CASA is a volunteer-based organization that partners with the Juvenile Court to improve the lives of abused and neglected children living in foster care. With a strong commitment to diversity, CASA trains and supervises volunteers from the community who advocate for the best interest of children, recognizing and respecting each child's individual needs. By providing a voice to children in the foster care system, it is our goal to promote the timely placement of the children we serve in safe, permanent homes.

Since 2001, CASA has served more than 500 children; has expanded to serve at least 30 new children every year; has established an 84% permanent case closure rate; and has successfully planned and financed a rapidly growing organization. CASA is recognized in Prince George's County as a leader in child welfare transformation and in addressing the particular needs of special populations such as older foster youth and LGBTQ foster youth. CASA is committed to systemic reform to improve the handling of child maltreatment cases and is taking a leadership role on the Prince George's County Model Court Steering Committee. CASA and DSS co- founded the Prince George's County LGBTQ Youth Task Force. CASA is also a founding member of the Homeless Services Workgroup which works to reduce homelessness among former foster youth. Staff sit on a number of judicial committees including the Prince George's County CINA working group and the Child Welfare Permanency Planning. CASA received the 2015 Governor's Service Award for our Volunteer Program and 2016 Civic Leadership Award from the Community Foundation for Prince George's County. The organization's Executive Director serves on the Inclusiveness and Outreach Committee of the National CASA Association and the Board of the Human Services Coalition and was named the 2013 Kappa Alpha Theta CASA Program Director of the Year. CASA collaborates with nonprofit and government organizations to offer trainings and presentations on child abuse and the child welfare system. CASA staff are viewed as sought-after resources on child welfare best practices.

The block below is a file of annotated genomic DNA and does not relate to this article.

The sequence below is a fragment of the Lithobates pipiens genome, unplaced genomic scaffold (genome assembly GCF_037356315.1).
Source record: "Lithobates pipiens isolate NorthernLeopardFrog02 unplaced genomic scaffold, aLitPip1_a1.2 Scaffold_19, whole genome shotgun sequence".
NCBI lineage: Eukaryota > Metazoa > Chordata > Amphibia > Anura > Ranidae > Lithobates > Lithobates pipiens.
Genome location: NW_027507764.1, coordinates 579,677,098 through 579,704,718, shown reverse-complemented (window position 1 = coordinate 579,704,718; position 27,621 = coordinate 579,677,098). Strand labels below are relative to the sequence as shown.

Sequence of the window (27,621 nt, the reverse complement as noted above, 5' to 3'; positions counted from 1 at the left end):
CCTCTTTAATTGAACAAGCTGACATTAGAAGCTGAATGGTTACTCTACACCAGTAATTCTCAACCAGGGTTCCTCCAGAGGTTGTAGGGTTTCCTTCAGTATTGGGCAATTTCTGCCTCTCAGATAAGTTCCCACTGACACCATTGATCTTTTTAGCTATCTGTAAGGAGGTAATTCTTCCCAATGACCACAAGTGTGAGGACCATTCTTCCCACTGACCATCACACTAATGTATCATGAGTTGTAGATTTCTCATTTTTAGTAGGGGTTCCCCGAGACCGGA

Volunteers are recruited through a variety of media, PR and presentations. Prospective volunteers are screened through 2 interviews, background clearance (criminal, child abuse registry, MVA). At least 80 new volunteers are trained using national, state and local best practices (Topics will include introduction to the CASA role, legal requirements, family dynamics, child development, cultural diversity, collaboration and court report writing) and are prepared to accept a new case. Active volunteers have new in-service opportunities that keep them abreast of current child welfare issues. Volunteers working with specialized populations feel prepared and supported to handle specific issues that arise in their cases. Collaboration with other CASA programs, DSS, and Legal Aid permits CASA volunteers throughout Maryland, local DSS workers and children's attorneys to benefit from innovative in-service trainings. CASA Case Supervisors' training responsibilities are reduced and they are able to take on full caseloads and improve retention of current volunteers thereby increasing the total number of children served by the program. Pending funding for new Case Supervisors, program increases number of children served.